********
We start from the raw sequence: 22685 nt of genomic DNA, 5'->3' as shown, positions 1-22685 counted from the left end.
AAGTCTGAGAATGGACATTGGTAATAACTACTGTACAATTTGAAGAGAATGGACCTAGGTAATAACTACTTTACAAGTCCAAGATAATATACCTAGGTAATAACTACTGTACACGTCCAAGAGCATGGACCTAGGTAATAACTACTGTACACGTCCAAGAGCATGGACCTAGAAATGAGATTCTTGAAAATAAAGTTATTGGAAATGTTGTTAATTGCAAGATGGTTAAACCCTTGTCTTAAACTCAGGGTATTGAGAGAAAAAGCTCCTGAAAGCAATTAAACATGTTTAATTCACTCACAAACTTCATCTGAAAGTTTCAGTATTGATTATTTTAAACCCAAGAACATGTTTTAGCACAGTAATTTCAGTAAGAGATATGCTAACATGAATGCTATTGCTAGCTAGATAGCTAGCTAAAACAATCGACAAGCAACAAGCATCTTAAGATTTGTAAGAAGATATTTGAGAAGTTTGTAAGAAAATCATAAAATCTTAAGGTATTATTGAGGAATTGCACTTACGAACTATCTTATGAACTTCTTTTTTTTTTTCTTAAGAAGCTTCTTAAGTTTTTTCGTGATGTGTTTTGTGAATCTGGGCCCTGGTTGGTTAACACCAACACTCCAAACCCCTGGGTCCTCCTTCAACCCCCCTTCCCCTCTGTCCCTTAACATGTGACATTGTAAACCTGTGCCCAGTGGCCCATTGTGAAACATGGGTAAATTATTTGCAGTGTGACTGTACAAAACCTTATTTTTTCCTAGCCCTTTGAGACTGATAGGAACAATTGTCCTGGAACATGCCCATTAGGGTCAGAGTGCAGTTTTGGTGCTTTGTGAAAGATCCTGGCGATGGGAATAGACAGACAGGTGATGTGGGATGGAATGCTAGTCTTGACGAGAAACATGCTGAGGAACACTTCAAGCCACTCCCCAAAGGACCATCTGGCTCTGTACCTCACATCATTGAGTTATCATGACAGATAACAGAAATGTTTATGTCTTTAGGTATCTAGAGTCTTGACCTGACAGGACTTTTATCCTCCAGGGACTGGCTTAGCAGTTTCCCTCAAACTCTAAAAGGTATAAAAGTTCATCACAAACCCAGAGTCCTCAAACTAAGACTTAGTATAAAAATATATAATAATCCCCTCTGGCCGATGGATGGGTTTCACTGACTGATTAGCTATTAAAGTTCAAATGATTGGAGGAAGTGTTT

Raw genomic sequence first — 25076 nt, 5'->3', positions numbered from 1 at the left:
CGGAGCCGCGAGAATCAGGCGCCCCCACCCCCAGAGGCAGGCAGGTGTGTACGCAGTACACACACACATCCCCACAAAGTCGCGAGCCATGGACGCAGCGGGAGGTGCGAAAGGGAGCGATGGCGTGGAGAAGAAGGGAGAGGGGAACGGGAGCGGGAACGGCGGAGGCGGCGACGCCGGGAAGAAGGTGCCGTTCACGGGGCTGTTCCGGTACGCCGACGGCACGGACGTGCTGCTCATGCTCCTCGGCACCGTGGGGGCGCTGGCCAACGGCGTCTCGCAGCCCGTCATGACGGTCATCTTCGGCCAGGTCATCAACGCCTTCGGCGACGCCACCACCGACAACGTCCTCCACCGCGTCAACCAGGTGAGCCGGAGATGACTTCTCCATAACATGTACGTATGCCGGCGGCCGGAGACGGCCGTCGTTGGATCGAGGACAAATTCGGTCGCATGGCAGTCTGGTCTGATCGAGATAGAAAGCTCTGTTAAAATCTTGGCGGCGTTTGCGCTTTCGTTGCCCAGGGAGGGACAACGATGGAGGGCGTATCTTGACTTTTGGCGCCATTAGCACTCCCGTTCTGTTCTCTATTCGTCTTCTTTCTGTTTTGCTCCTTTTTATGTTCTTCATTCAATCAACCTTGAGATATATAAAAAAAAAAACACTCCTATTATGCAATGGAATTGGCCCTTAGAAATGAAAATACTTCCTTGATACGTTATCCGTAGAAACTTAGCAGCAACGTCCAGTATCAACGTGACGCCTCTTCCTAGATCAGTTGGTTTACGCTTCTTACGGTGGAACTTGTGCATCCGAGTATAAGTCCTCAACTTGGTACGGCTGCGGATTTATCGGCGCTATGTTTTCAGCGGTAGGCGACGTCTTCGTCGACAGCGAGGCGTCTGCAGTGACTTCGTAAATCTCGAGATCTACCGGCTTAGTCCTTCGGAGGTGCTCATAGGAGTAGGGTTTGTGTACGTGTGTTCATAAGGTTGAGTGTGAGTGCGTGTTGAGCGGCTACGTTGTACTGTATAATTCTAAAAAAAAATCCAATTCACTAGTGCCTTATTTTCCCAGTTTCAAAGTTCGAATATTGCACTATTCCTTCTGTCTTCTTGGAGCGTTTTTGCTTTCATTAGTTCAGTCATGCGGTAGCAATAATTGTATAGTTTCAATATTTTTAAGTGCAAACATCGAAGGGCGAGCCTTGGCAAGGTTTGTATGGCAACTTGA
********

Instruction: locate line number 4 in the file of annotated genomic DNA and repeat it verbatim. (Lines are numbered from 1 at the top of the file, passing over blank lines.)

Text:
CGGAGCCGCGAGAATCAGGCGCCCCCACCCCCAGAGGCAGGCAGGTGTGTACGCAGTACACACACACATCCCCACAAAGTCGCGAGCCATGGACGCAGCGGGAGGTGCGAAAGGGAGCGATGGCGTGGAGAAGAAGGGAGAGGGGAACGGGAGCGGGAACGGCGGAGGCGGCGACGCCGGGAAGAAGGTGCCGTTCACGGGGCTGTTCCGGTACGCCGACGGCACGGACGTGCTGCTCATGCTCCTCGGCACCGTGGGGGCGCTGGCCAACGGCGTCTCGCAGCCCGTCATGACGGTCATCTTCGGCCAGGTCATCAACGCCTTCGGCGACGCCACCACCGACAACGTCCTCCACCGCGTCAACCAGGTGAGCCGGAGATGACTTCTCCATAACATGTACGTATGCCGGCGGCCGGAGACGGCCGTCGTTGGATCGAGGACAAATTCGGTCGCATGGCAGTCTGGTCTGATCGAGATAGAAAGCTCTGTTAAAATCTTGGCGGCGTTTGCGCTTTCGTTGCCCAGGGAGGGACAACGATGGAGGGCGTATCTTGACTTTTGGCGCCATTAGCACTCCCGTTCTGTTCTCTATTCGTCTTCTTTCTGTTTTGCTCCTTTTTATGTTCTTCATTCAATCAACCTTGAGATATATAAAAAAAAAAACACTCCTATTATGCAATGGAATTGGCCCTTAGAAATGAAAATACTTCCTTGATACGTTATCCGTAGAAACTTAGCAGCAACGTCCAGTATCAACGTGACGCCTCTTCCTAGATCAGTTGGTTTACGCTTCTTACGGTGGAACTTGTGCATCCGAGTATAAGTCCTCAACTTGGTACGGCTGCGGATTTATCGGCGCTATGTTTTCAGCGGTAGGCGACGTCTTCGTCGACAGCGAGGCGTCTGCAGTGACTTCGTAAATCTCGAGATCTACCGGCTTAGTCCTTCGGAGGTGCTCATAGGAGTAGGGTTTGTGTACGTGTGTTCATAAGGTTGAGTGTGAGTGCGTGTTGAGCGGCTACGTTGTACTGTATAATTCTAAAAAAAAATCCAATTCACTAGTGCCTTATTTTCCCAGTTTCAAAGTTCGAATATTGCACTATTCCTTCTGTCTTCTTGGAGCGTTTTTGCTTTCATTAGTTCAGTCATGCGGTAGCAATAATTGTATAGTTTCAATATTTTTAAGTGCAAACATCGAAGGGCGAGCCTTGGCAAGGTTTGTATGGCAACTTGA